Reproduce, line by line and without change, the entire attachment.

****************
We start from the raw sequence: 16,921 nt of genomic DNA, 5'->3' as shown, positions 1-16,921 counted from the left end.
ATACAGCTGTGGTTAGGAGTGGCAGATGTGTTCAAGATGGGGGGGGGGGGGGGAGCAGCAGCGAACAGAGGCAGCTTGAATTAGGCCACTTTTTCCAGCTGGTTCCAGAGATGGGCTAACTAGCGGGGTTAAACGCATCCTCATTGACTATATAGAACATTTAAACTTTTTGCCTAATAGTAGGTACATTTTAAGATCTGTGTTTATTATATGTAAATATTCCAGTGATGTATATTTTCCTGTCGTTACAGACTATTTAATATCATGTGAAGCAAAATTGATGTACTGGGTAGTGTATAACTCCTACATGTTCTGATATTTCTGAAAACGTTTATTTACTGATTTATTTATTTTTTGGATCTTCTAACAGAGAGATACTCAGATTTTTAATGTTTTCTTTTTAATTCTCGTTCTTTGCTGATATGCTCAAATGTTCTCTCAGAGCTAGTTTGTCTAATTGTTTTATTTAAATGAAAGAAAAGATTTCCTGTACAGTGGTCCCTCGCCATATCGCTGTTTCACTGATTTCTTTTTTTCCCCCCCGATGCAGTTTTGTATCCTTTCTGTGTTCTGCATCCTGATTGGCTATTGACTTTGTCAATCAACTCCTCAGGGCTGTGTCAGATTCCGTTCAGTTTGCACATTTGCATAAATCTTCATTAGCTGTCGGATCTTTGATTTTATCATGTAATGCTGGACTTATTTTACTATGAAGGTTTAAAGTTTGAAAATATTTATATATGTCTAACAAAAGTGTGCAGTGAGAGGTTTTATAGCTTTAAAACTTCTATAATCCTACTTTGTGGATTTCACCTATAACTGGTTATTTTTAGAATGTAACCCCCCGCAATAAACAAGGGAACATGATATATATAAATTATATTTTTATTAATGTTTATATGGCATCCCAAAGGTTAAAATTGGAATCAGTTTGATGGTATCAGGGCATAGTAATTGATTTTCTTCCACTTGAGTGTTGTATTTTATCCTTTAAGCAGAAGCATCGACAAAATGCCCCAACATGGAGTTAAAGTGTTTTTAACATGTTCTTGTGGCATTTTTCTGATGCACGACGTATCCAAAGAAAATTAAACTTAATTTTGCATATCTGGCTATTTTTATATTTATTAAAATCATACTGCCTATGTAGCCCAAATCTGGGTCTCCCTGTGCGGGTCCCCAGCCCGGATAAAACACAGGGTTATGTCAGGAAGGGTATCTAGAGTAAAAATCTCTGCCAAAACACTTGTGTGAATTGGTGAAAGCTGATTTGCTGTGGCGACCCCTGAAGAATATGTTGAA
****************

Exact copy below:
We start from the raw sequence: 16,921 nt of genomic DNA, 5'->3' as shown, positions 1-16,921 counted from the left end.
ATACAGCTGTGGTTAGGAGTGGCAGATGTGTTCAAGATGGGGGGGGGGGGGGGAGCAGCAGCGAACAGAGGCAGCTTGAATTAGGCCACTTTTTCCAGCTGGTTCCAGAGATGGGCTAACTAGCGGGGTTAAACGCATCCTCATTGACTATATAGAACATTTAAACTTTTTGCCTAATAGTAGGTACATTTTAAGATCTGTGTTTATTATATGTAAATATTCCAGTGATGTATATTTTCCTGTCGTTACAGACTATTTAATATCATGTGAAGCAAAATTGATGTACTGGGTAGTGTATAACTCCTACATGTTCTGATATTTCTGAAAACGTTTATTTACTGATTTATTTATTTTTTGGATCTTCTAACAGAGAGATACTCAGATTTTTAATGTTTTCTTTTTAATTCTCGTTCTTTGCTGATATGCTCAAATGTTCTCTCAGAGCTAGTTTGTCTAATTGTTTTATTTAAATGAAAGAAAAGATTTCCTGTACAGTGGTCCCTCGCCATATCGCTGTTTCACTGATTTCTTTTTTTCCCCCCCGATGCAGTTTTGTATCCTTTCTGTGTTCTGCATCCTGATTGGCTATTGACTTTGTCAATCAACTCCTCAGGGCTGTGTCAGATTCCGTTCAGTTTGCACATTTGCATAAATCTTCATTAGCTGTCGGATCTTTGATTTTATCATGTAATGCTGGACTTATTTTACTATGAAGGTTTAAAGTTTGAAAATATTTATATATGTCTAACAAAAGTGTGCAGTGAGAGGTTTTATAGCTTTAAAACTTCTATAATCCTACTTTGTGGATTTCACCTATAACTGGTTATTTTTAGAATGTAACCCCCCGCAATAAACAAGGGAACATGATATATATAAATTATATTTTTATTAATGTTTATATGGCATCCCAAAGGTTAAAATTGGAATCAGTTTGATGGTATCAGGGCATAGTAATTGATTTTCTTCCACTTGAGTGTTGTATTTTATCCTTTAAGCAGAAGCATCGACAAAATGCCCCAACATGGAGTTAAAGTGTTTTTAACATGTTCTTGTGGCATTTTTCTGATGCACGACGTATCCAAAGAAAATTAAACTTAATTTTGCATATCTGGCTATTTTTATATTTATTAAAATCATACTGCCTATGTAGCCCAAATCTGGGTCTCCCTGTGCGGGTCCCCAGCCCGGATAAAACACAGGGTTATGTCAGGAAGGGTATCTAGAGTAAAAATCTCTGCCAAAACACTTGTGTGAATTGGTGAAAGCTGATTTGCTGTGGCGACCCCTGAAGAATATGTTGAA